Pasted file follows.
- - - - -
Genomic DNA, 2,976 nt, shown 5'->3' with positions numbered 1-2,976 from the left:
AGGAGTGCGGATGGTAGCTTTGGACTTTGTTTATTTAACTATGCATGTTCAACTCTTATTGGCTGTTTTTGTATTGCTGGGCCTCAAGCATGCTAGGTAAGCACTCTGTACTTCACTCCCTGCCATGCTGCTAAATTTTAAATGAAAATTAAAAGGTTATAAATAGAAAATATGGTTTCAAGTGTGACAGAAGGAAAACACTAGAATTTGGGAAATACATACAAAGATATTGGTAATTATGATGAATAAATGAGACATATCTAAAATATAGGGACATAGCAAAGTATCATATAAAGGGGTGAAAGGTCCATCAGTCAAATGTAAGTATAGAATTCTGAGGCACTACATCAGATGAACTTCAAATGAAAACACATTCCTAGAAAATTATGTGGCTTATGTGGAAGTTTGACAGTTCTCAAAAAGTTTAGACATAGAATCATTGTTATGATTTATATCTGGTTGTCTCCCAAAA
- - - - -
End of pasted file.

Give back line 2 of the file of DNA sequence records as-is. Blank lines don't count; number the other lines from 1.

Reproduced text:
AGGAGTGCGGATGGTAGCTTTGGACTTTGTTTATTTAACTATGCATGTTCAACTCTTATTGGCTGTTTTTGTATTGCTGGGCCTCAAGCATGCTAGGTAAGCACTCTGTACTTCACTCCCTGCCATGCTGCTAAATTTTAAATGAAAATTAAAAGGTTATAAATAGAAAATATGGTTTCAAGTGTGACAGAAGGAAAACACTAGAATTTGGGAAATACATACAAAGATATTGGTAATTATGATGAATAAATGAGACATATCTAAAATATAGGGACATAGCAAAGTATCATATAAAGGGGTGAAAGGTCCATCAGTCAAATGTAAGTATAGAATTCTGAGGCACTACATCAGATGAACTTCAAATGAAAACACATTCCTAGAAAATTATGTGGCTTATGTGGAAGTTTGACAGTTCTCAAAAAGTTTAGACATAGAATCATTGTTATGATTTATATCTGGTTGTCTCCCAAAA